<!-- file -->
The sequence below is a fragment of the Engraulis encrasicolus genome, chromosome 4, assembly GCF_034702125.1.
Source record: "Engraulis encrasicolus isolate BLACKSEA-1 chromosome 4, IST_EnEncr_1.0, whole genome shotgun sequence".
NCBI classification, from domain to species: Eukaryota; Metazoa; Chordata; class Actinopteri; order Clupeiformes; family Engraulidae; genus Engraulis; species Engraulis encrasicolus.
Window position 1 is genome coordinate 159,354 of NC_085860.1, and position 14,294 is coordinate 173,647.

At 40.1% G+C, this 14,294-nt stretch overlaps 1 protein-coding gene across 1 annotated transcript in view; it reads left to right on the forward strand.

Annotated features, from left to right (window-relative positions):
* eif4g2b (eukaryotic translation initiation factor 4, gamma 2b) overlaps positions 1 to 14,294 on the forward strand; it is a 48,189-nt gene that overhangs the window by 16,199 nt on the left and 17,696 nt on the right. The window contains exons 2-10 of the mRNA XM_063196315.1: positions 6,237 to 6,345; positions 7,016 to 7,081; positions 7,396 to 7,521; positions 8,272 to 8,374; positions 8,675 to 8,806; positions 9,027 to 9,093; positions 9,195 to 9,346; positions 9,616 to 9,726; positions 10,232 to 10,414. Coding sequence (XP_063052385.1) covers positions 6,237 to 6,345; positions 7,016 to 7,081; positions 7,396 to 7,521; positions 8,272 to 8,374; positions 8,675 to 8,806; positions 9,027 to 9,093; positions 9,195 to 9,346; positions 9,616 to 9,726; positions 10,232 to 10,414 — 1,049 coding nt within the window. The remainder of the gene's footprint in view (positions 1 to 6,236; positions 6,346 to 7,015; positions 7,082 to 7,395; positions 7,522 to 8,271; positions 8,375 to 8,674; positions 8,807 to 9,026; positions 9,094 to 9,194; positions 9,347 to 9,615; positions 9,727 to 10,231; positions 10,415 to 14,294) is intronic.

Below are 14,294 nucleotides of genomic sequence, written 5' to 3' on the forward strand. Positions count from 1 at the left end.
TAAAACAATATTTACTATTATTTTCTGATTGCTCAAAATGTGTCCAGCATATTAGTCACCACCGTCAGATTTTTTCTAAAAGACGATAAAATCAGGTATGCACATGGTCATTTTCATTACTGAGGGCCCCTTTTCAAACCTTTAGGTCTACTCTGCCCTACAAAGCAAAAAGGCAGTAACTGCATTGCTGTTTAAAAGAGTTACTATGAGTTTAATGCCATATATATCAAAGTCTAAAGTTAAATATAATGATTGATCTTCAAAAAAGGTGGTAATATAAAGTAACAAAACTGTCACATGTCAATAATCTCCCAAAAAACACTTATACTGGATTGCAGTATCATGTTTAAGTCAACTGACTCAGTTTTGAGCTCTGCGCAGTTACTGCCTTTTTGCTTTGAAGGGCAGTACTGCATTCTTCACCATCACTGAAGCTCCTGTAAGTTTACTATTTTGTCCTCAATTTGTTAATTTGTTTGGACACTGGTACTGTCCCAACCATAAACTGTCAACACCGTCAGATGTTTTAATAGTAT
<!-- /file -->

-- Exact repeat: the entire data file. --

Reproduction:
The sequence below is a fragment of the Engraulis encrasicolus genome, chromosome 4, assembly GCF_034702125.1.
Source record: "Engraulis encrasicolus isolate BLACKSEA-1 chromosome 4, IST_EnEncr_1.0, whole genome shotgun sequence".
NCBI classification, from domain to species: Eukaryota; Metazoa; Chordata; class Actinopteri; order Clupeiformes; family Engraulidae; genus Engraulis; species Engraulis encrasicolus.
Window position 1 is genome coordinate 159,354 of NC_085860.1, and position 14,294 is coordinate 173,647.

At 40.1% G+C, this 14,294-nt stretch overlaps 1 protein-coding gene across 1 annotated transcript in view; it reads left to right on the forward strand.

Annotated features, from left to right (window-relative positions):
* eif4g2b (eukaryotic translation initiation factor 4, gamma 2b) overlaps positions 1 to 14,294 on the forward strand; it is a 48,189-nt gene that overhangs the window by 16,199 nt on the left and 17,696 nt on the right. The window contains exons 2-10 of the mRNA XM_063196315.1: positions 6,237 to 6,345; positions 7,016 to 7,081; positions 7,396 to 7,521; positions 8,272 to 8,374; positions 8,675 to 8,806; positions 9,027 to 9,093; positions 9,195 to 9,346; positions 9,616 to 9,726; positions 10,232 to 10,414. Coding sequence (XP_063052385.1) covers positions 6,237 to 6,345; positions 7,016 to 7,081; positions 7,396 to 7,521; positions 8,272 to 8,374; positions 8,675 to 8,806; positions 9,027 to 9,093; positions 9,195 to 9,346; positions 9,616 to 9,726; positions 10,232 to 10,414 — 1,049 coding nt within the window. The remainder of the gene's footprint in view (positions 1 to 6,236; positions 6,346 to 7,015; positions 7,082 to 7,395; positions 7,522 to 8,271; positions 8,375 to 8,674; positions 8,807 to 9,026; positions 9,094 to 9,194; positions 9,347 to 9,615; positions 9,727 to 10,231; positions 10,415 to 14,294) is intronic.

Below are 14,294 nucleotides of genomic sequence, written 5' to 3' on the forward strand. Positions count from 1 at the left end.
TAAAACAATATTTACTATTATTTTCTGATTGCTCAAAATGTGTCCAGCATATTAGTCACCACCGTCAGATTTTTTCTAAAAGACGATAAAATCAGGTATGCACATGGTCATTTTCATTACTGAGGGCCCCTTTTCAAACCTTTAGGTCTACTCTGCCCTACAAAGCAAAAAGGCAGTAACTGCATTGCTGTTTAAAAGAGTTACTATGAGTTTAATGCCATATATATCAAAGTCTAAAGTTAAATATAATGATTGATCTTCAAAAAAGGTGGTAATATAAAGTAACAAAACTGTCACATGTCAATAATCTCCCAAAAAACACTTATACTGGATTGCAGTATCATGTTTAAGTCAACTGACTCAGTTTTGAGCTCTGCGCAGTTACTGCCTTTTTGCTTTGAAGGGCAGTACTGCATTCTTCACCATCACTGAAGCTCCTGTAAGTTTACTATTTTGTCCTCAATTTGTTAATTTGTTTGGACACTGGTACTGTCCCAACCATAAACTGTCAACACCGTCAGATGTTTTAATAGTAT